The hemp and CBD industries have completely exploded during the last decade. More and more cultivators, extractors, manufacturers, and sellers have entered the CBD game. As a direct result of this influx of competition, the national quality of hemp has improved tenfold. Just take a look at some whole flower for sale today, and see how gorgeous the nugs look compared to just a few short years ago.
But how exactly did we end up with such superior hemp? The answer: genetics.
What Is CBD?
CBD is a chemical compound derived from the cannabis plant known as a cannabinoid. Unlike THC, another well-known cannabinoid, CBD doesn’t get users high. Despite being non-intoxicating, there are still a myriad of potential CBD uses.
Currently, with the exception of Epidiolex (a pharmaceutical-grade form of CBD used to treat seizures), the FDA hasn’t approved CBD for medicinal or therapeutic use. However, preliminary research and anecdotal evidence strongly suggest that CBD has the potential to help treat several ailments. For many who use CBD, pain relief is the number one priority. Others use the cannabinoid to help deal with sleep disorders or anxiety. Some people just use CBD to relax after a long day or to help them stay calm and focused throughout the workday.
History Of CBD
For a long time, nobody in the cannabis industry ever talked about CBD. Most didn’t even know what it was. In the past the main focus revolved around breeding plants with the highest possible THC content to create a more potent buzz. Until a young girl named Charlotte Figi and a team of Colorado-based cultivators changed that.
Charlotte had a condition called Dravet Syndrome that caused her to have hundreds of seizures a month. Conventional drug therapies didn’t have any positive effects. When there was nothing else the doctors could do, her mother discovered an obscure clinical trial out of South America where cannabis was being successfully used to treat epilepsy. Willing to try anything to save her daughter, she began sourcing low THC marijuana for Charlotte. Remarkably, the cannabis significantly reduced the frequency of Charlotte’s seizures. However, it wasn’t easy finding the right strains. High THC percentages made Charlotte’s condition even worse, and nobody at the time was growing cannabis for CBD. Fortunately, Charlotte’s mother found the Stanely Brothers, a team of cultivators who were already in the process of creating a high CBD strain by cross breeding marijuana with hemp. Their bud had such a profound effect on the Figi family, that they named their strain Charlotte’s Web.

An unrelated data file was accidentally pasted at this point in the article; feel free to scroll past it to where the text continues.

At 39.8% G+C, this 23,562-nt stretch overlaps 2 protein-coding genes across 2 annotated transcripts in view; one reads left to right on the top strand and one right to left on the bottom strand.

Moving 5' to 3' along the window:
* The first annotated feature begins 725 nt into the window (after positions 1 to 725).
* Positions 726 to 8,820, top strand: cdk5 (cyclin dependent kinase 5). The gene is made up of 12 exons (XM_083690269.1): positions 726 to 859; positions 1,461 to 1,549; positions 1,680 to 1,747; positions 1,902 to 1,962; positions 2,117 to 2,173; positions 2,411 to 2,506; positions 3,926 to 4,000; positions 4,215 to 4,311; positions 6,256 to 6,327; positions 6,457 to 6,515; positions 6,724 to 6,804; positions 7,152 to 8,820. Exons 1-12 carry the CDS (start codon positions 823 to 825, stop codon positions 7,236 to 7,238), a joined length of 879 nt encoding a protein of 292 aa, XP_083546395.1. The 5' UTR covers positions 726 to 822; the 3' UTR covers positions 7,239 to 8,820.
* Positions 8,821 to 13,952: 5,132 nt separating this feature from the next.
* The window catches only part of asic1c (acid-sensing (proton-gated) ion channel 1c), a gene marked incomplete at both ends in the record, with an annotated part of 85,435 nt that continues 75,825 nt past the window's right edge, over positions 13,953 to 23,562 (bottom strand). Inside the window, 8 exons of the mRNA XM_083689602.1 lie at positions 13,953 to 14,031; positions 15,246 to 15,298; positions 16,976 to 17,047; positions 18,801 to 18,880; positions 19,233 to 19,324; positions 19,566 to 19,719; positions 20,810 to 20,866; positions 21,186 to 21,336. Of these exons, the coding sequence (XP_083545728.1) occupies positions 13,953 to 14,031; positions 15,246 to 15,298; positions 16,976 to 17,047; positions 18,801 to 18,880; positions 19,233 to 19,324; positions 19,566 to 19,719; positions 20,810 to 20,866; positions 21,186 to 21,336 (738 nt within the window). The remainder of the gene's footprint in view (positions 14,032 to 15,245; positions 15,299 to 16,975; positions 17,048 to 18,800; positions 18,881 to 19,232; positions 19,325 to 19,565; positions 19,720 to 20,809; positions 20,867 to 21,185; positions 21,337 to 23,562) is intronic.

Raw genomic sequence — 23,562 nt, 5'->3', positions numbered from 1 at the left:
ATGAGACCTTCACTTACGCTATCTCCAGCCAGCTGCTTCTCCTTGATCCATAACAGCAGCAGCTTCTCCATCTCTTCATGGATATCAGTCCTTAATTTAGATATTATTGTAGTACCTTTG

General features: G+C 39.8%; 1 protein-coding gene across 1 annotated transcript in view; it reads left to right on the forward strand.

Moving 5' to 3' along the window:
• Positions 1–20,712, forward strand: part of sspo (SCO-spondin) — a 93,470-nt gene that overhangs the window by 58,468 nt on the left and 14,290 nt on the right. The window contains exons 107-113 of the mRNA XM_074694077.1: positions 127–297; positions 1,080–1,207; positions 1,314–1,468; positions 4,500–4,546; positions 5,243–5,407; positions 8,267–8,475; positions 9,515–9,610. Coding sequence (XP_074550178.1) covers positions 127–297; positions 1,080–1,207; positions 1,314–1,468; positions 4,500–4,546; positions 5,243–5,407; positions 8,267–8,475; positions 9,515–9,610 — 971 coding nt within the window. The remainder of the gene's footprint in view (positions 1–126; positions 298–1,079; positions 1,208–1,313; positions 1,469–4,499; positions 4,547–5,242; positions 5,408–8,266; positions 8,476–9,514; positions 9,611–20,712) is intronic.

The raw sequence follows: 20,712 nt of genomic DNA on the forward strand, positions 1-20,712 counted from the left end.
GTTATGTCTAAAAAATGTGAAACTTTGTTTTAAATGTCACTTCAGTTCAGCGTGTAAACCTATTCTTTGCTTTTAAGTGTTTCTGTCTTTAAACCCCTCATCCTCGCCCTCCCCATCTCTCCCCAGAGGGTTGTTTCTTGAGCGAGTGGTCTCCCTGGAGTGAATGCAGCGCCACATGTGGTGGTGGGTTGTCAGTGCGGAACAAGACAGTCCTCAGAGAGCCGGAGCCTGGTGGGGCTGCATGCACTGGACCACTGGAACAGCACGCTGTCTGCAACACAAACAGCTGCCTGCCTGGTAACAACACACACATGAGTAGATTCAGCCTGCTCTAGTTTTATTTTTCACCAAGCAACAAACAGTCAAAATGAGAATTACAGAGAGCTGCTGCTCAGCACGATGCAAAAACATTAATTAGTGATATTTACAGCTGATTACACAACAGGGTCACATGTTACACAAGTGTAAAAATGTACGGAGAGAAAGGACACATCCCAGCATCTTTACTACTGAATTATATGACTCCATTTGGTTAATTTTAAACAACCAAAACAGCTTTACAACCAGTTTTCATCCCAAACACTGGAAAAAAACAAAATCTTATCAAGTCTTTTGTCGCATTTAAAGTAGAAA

Charlotte’s story became a national phenomenon and brought mainstream attention to CBD. So you see, without creative manipulation of hemp genetics, there wouldn’t be any CBD industry, to begin with. Today, cultivators still focus on genetics, albeit for different reasons—mainly for desirable terpene and cannabinoid profiles.
Let’s Learn About Terpenes
Everyone in the cannabis industry today is talking about terps. But what are terpenes exactly?
If you’ve ever enjoyed the smell of lavender blooming or the fresh scent of freshly picked basil, then you’ve already appreciated terpenes. Terpenes are aromatic molecules that give plants their unique smell, and cannabis is chock full of them.
Hemp terpenes do more than just smell good, though. Studies suggest that terpenes’ health benefits are significant. Some different terpenes and their benefits include:
- Limonene: This citrusy terpene has noted anti-fungal properties.
- Pinene: Pinene smells like a fresh forest and also may be effective at helping to reduce inflammation
- Humulene: It smells like a brewery in here! This bitter terpene is also found in hops, and studies indicate it may help suppress appetite.
These are just a few of the many hemp terpenes out there. By breeding certain strains together, cultivators can create unique aromatic signatures for their CBD flower, as well as influence the health benefits.
We talked a little about CBD vs THC earlier, but these aren’t the only cannabinoids found in hemp. In fact, we know of at least 100 different cannabinoids that can be present in cannabis. But what do other cannabinoids have to do with CBD? Some CBD products are what some might call full spectrum or broad spectrum: meaning that there’s more than just CBD in there. Whole flower, for example, will always be either broad spectrum or full spectrum.
The large majority of CBD users choose full spectrum products because of the entourage effect—a theory that suggests cannabinoids and terpenes work together to increase each compound’s individual benefits.
Just like with terpenes, growers manipulate hemp genetics to create plant’s with unique cannabinoid profiles. It’s also imperative that they keep the THC down below 0.3% per dry weight, or risk having their crop destroyed for being illegal.
All the cannabinoids that aren’t either CBD or THC are considered to be minor cannabinoids since they only make up a small percentage.
- CBN: What’s CBN? This minor cannabinoid is non-intoxicating like CBD, but when looking at CBN vs CBD there are some distinct differences. For one, CBN is actually created when THC ages. CBN is said to produce sedating effects, and studies suggest it has anti-inflammatory and anti-microbial properties.
- CBG: This cannabinoid also won’t get you high, but there are many CBG benefits. Studies suggest that CBG may be particularly useful in treating glaucoma by reducing intraocular pressure. It’s also known to have anti-inflammatory and cancer-inhibiting properties.
- CBDA: CBDA is the acidic form of CBD. You can transform CBDA to CBD through decarboxylation—a process that involves exposing the cannabinoid to heat, usually either through cooking or with the flame of a lighter.